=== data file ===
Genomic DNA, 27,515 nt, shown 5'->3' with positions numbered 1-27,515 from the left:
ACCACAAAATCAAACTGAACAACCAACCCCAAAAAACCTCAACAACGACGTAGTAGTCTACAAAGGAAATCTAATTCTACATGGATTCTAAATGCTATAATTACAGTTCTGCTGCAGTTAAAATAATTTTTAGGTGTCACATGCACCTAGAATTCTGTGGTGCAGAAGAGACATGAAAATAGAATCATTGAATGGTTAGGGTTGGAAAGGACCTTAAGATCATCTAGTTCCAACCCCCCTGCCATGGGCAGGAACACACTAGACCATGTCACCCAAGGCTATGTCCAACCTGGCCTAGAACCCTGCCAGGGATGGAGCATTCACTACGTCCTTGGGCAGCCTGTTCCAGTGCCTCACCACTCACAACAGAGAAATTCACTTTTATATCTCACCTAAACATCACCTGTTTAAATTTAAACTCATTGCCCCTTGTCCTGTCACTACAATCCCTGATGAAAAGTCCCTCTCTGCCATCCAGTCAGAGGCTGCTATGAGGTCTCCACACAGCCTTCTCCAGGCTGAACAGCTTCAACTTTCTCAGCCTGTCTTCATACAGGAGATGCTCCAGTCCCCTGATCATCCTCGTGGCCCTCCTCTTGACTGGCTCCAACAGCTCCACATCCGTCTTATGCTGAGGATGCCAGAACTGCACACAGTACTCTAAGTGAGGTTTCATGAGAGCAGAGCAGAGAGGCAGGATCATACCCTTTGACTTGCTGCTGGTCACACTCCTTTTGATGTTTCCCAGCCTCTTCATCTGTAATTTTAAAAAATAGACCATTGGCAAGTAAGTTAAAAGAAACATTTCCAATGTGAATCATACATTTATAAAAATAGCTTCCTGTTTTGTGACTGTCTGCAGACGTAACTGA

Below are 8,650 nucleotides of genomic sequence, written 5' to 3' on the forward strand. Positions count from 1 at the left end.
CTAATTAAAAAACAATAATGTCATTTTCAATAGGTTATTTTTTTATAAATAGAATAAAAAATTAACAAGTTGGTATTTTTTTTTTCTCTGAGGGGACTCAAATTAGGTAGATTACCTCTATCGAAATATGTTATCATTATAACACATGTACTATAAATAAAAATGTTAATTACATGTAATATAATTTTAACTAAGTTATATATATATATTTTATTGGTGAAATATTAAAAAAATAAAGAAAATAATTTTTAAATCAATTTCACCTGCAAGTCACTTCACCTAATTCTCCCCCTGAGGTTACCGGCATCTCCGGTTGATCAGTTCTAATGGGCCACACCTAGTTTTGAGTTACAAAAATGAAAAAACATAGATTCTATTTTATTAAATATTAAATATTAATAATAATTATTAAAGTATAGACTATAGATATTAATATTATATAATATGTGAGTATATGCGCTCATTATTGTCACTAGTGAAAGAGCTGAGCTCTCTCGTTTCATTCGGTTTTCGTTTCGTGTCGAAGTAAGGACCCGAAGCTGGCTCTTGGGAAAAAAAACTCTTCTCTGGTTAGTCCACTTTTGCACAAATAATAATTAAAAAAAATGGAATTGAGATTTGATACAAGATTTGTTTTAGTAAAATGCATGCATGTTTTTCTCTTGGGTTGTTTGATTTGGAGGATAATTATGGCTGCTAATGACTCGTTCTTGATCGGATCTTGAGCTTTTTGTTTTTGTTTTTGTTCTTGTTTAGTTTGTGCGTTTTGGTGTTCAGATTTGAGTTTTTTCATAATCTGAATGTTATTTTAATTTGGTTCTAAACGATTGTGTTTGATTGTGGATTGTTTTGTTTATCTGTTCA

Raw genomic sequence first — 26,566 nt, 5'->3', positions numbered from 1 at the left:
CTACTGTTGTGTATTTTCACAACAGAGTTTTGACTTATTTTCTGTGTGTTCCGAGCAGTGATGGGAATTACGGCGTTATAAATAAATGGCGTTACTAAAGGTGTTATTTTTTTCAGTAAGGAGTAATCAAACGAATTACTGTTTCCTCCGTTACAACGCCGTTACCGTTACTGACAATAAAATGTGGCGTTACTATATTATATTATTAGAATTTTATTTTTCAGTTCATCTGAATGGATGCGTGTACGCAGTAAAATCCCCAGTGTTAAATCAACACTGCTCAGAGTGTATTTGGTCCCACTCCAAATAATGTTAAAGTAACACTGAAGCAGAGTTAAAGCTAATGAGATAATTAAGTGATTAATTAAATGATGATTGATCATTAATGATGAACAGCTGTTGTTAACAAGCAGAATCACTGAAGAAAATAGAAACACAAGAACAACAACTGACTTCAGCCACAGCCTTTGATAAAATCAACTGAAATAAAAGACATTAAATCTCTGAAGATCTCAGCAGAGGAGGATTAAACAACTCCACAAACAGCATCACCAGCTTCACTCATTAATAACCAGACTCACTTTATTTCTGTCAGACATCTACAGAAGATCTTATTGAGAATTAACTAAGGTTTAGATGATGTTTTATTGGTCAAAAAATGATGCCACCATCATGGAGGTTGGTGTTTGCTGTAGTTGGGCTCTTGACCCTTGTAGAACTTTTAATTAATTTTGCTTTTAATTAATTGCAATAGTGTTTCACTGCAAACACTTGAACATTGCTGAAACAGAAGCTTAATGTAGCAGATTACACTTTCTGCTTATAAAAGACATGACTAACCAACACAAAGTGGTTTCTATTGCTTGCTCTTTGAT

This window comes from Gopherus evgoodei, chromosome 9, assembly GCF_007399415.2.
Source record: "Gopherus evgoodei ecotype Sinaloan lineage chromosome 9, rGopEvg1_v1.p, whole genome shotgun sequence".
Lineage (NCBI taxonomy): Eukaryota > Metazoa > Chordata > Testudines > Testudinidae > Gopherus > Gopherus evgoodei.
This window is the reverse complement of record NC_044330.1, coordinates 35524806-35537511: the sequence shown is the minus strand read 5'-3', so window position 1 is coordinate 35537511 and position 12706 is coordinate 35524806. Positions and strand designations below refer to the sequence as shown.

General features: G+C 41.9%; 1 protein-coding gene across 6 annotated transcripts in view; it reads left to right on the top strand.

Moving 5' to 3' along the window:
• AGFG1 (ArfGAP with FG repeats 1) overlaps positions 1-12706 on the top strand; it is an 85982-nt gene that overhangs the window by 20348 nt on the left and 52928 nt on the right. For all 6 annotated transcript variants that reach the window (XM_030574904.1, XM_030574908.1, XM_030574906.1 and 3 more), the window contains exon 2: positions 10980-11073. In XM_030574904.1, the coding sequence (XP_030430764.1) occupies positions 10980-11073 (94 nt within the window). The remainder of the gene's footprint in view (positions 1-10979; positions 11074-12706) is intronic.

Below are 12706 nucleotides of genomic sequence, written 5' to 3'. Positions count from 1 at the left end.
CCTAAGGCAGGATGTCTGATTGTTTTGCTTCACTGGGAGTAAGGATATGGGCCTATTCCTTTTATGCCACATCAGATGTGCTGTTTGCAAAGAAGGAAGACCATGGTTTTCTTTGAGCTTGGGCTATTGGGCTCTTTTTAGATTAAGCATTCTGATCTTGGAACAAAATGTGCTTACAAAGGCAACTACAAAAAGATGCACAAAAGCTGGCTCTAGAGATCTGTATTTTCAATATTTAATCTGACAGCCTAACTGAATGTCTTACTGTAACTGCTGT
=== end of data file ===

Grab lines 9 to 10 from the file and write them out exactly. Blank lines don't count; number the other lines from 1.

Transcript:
Lineage (NCBI taxonomy): Eukaryota > Metazoa > Chordata > Testudines > Testudinidae > Gopherus > Gopherus evgoodei.
This window is the reverse complement of record NC_044330.1, coordinates 35524806-35537511: the sequence shown is the minus strand read 5'-3', so window position 1 is coordinate 35537511 and position 12706 is coordinate 35524806. Positions and strand designations below refer to the sequence as shown.